Sunday, June 9, 2019 | 2 a.m.
A judge will continue a hearing this week to decide whether Nevada should be blocked from granting dozens of retail marijuana licenses, after losing applicants complained that the scoring system used to determine the winners was biased and unconstitutional.
Clark County District Court Judge Elizabeth Gonzalez will hear testimony Monday and Tuesday over an injunction sought by a group of rejected applicants. The state received 462 applications for 61 conditional licenses, awarding those to 17 companies.
Plaintiffs in at least seven lawsuits complain that the selection process wasn’t transparent, that the state improperly used temporary workers to screen applicants and that bias led to the selection of winners and losers. Some say the process was unconstitutional.
The plaintiffs want the state to stop processing marijuana licenses issued in December, including 31 in Clark County, which is already home to 49 recreational marijuana businesses.
“I think the evidence is coming really good for us,” said Will Kemp, lead attorney for MM Development, the parent company of Planet 13, which was denied additional licenses. “I think it’s pretty clear that equal treatment was not given to all applicants.”
The state, however, says otherwise.
Steve Shevorski, Nevada’s attorney, said testimony from Department of Taxation officials in charge of licensing and the temporary workers hired to do the job will show that applications were fairly and honestly assessed and scored.
A spokesman for the Department of Taxation declined comment.
“In any competition, there will be disappointed participants,” a May 20 court filing by the state said. “A poor outcome for some is not a sound reason for replaying the game. This court should not re-examine the discretion the Legislature granted to the Department (of Taxation) to formulate an impartial scoring system.”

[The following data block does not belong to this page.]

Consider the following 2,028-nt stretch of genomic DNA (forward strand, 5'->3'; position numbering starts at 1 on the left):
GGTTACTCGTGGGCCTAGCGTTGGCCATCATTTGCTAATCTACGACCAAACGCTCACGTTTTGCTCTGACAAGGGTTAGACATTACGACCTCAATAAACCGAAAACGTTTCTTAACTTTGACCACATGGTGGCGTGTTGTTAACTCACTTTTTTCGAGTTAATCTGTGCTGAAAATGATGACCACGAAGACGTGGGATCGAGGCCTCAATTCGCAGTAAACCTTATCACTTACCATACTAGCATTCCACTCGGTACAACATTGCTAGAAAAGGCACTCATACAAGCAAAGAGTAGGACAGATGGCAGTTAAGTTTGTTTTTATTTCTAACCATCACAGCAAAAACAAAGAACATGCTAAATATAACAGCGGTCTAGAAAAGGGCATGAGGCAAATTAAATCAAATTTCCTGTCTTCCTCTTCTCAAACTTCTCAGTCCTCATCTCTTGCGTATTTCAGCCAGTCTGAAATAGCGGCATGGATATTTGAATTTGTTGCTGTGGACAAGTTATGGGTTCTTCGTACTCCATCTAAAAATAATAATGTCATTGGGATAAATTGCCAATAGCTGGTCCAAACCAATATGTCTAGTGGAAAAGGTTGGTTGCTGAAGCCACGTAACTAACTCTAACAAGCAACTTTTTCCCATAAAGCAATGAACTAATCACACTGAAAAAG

The 250-point system is based on six criteria — financial resources, impact on the community, building plans, care and safe-keeping of marijuana, taxes and financial contributions, and organizational structure, including the diversity of the company’s leadership.
Lawyers for a number of businesses awarded licenses in December, including Essence Cannabis and Thrive Cannabis Marketplace, have joined the state in opposing the injunction.
“Everybody’s got their own theory of what went wrong,” said David Koch, representing the corporate owner of The Source dispensary, which was approved for five coveted licenses.
Some plaintiffs want “to just blow the whole process up” and start again, said Koch, who called the challenges “completely inappropriate.”
Following an initial round of licensing before recreational sales launched in July 2017, the state last year announced it would accept applications for more than 60 additional licenses statewide.
From July through March, recreational and medical marijuana sales in Nevada totaled $464 million. For March alone, $59.7 million in marijuana sales were recorded, according to the state.
The Associated Press contributed to this report.
Sun publisher Brian Greenspun was part of owner of Essence, one of the defendants in this case.